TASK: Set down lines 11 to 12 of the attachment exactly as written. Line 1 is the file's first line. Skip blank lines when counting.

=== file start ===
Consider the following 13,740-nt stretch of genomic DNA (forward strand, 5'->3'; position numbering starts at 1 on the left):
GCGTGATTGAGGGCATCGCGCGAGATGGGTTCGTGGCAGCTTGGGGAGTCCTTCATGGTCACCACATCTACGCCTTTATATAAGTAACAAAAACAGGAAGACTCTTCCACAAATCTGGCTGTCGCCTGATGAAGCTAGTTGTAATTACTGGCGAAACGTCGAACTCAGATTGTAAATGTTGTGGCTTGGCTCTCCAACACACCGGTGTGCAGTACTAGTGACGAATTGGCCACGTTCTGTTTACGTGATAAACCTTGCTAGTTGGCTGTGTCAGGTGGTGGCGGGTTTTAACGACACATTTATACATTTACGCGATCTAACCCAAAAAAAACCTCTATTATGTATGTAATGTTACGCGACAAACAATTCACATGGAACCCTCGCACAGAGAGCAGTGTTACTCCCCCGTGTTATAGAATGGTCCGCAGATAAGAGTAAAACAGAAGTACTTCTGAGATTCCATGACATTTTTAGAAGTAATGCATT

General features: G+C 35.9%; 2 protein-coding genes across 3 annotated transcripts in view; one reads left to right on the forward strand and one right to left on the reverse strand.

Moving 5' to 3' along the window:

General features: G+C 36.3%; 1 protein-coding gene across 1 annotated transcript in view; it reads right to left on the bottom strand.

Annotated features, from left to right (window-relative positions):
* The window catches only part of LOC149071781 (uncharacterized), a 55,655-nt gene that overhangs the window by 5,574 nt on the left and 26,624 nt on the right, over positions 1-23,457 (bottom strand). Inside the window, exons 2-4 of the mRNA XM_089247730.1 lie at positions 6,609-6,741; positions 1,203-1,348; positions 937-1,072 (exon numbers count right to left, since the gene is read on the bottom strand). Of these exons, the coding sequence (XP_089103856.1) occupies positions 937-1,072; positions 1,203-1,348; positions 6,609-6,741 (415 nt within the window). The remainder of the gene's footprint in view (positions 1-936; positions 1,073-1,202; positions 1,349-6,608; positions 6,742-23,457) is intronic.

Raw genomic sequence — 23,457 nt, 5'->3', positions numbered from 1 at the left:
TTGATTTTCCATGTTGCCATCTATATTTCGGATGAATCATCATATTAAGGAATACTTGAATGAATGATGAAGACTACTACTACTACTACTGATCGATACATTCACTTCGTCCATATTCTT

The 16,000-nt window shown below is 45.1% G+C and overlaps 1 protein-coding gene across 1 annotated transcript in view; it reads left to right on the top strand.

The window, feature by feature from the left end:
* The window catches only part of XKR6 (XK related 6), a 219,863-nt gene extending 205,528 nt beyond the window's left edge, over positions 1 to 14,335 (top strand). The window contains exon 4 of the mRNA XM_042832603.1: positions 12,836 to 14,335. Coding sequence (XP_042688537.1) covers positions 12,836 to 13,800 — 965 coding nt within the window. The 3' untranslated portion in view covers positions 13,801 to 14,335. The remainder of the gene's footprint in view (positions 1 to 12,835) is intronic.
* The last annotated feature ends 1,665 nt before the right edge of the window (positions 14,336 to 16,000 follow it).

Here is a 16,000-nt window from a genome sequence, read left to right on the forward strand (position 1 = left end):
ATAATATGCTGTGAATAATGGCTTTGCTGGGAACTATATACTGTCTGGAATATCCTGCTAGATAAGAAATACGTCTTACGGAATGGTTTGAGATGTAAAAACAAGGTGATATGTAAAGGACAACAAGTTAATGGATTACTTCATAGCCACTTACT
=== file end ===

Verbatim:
The window, feature by feature from the left end:
* The window catches only part of XKR6 (XK related 6), a 219,863-nt gene extending 205,528 nt beyond the window's left edge, over positions 1 to 14,335 (top strand). The window contains exon 4 of the mRNA XM_042832603.1: positions 12,836 to 14,335. Coding sequence (XP_042688537.1) covers positions 12,836 to 13,800 — 965 coding nt within the window. The 3' untranslated portion in view covers positions 13,801 to 14,335. The remainder of the gene's footprint in view (positions 1 to 12,835) is intronic.